Preserving the ecosystem in the village de Zammour - Tunisia

The threat of environmental instability

Agriculture has always been the economic mainstay for the villagers in Zammour. Livestock farming and arboriculture have been practiced according to knowledge and skills passed down from father to son and, have over decades, made them self-sufficient in basic products like olive oil, dried figs and barley, etc. despite the arid and mountainous bioclimatic conditions.

Now, with technological advances and the emergence of new income-earning activities that do not require as much physical effort as farming, most potential, future farmers are leaving the land and the village to live in town and cities. Consequently, farm labour is increasingly rare, fields are not maintained and biodiversity is threatened.
In 2013, the village of Zammour secured funding from the GEF to plant 3000 fruit trees adapted to the local climate and restore 2 surface wells and install 2 submerged pumps. The village now has more than 10,000 fruit trees.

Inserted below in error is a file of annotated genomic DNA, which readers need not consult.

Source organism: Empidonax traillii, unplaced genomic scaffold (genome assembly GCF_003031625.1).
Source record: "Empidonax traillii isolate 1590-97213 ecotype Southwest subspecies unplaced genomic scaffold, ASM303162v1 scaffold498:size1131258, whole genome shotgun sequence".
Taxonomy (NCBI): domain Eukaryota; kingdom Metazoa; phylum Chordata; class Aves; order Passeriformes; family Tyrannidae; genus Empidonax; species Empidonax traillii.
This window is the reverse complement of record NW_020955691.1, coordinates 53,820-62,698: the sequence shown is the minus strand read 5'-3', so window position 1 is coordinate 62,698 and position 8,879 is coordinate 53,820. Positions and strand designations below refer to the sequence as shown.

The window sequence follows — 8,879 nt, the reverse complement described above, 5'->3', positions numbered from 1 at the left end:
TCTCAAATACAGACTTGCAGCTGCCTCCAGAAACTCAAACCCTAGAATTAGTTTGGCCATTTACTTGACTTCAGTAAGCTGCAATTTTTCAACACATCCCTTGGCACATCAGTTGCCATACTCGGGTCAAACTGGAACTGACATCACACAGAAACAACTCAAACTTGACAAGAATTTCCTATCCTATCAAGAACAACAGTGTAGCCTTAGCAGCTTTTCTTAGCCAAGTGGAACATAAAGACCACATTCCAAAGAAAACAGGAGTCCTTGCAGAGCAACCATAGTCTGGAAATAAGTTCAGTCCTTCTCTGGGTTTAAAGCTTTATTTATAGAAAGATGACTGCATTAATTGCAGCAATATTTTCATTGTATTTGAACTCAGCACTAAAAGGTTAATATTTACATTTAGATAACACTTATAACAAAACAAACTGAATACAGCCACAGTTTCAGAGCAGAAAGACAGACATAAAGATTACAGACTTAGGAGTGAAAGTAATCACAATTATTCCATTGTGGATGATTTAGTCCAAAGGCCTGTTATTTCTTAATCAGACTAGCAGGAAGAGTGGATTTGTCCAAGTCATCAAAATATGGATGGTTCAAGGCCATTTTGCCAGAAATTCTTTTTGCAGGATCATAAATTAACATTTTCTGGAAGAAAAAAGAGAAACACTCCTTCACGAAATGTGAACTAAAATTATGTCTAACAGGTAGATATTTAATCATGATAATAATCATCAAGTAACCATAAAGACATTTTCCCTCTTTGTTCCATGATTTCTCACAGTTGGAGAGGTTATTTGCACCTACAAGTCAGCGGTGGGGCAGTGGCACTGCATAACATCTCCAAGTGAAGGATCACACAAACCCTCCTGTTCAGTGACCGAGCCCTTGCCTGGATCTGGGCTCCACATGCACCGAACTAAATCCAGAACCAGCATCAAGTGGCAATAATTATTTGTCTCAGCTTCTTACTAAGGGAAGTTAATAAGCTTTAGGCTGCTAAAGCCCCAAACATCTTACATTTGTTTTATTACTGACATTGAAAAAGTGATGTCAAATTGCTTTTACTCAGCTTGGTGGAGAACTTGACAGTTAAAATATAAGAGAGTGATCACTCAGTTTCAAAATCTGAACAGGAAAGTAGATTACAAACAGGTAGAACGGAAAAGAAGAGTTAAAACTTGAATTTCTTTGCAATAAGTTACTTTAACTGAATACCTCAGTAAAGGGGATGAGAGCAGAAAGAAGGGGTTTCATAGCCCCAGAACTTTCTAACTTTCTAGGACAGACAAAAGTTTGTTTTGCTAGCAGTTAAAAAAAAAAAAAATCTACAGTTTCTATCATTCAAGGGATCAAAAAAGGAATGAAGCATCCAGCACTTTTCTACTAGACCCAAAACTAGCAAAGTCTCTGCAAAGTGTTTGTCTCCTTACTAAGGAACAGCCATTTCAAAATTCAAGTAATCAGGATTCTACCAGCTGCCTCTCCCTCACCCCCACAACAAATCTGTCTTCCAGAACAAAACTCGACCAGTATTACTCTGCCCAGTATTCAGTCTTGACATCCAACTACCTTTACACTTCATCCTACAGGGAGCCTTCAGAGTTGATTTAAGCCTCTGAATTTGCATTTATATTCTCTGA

So as to address these clearly identified problems and consolidate farming knowledge and skills, the association, in consultation with the villagers and the local management committee, decided to prioritise the local ILE Project in Zammour to boost the association’s capacity. It did this by purchasing ploughing, pruning and harvesting equipment for olive groves adapted to small fields as well as renovating an existing building belonging to the association to store the equipment once purchased.

AJZ partners in the local project

  • IRA, for studies and applying research findings; 
  • the CRDA Médenine for technical assistance and awareness-raising;
  • the Zammour Management Committee for coordination between farmers and the local population.

AJZ local project beneficiaries

The village’s farmers are the main beneficiaries of the equipment, particularly those farming small fields. More than 100 farmers are directly concerned by the project.
Technological support has subsequently been introduced into the village, where ploughing is done by animals, or tractors when fields were accessible. The tools purchased for pruning and harvesting olive trees will save a considerable amount of time which will have a direct impact on the quality of the oil and profit margins.


A project coordinted by the Association des Jeunes de Zammour (Youth Association of Zammour)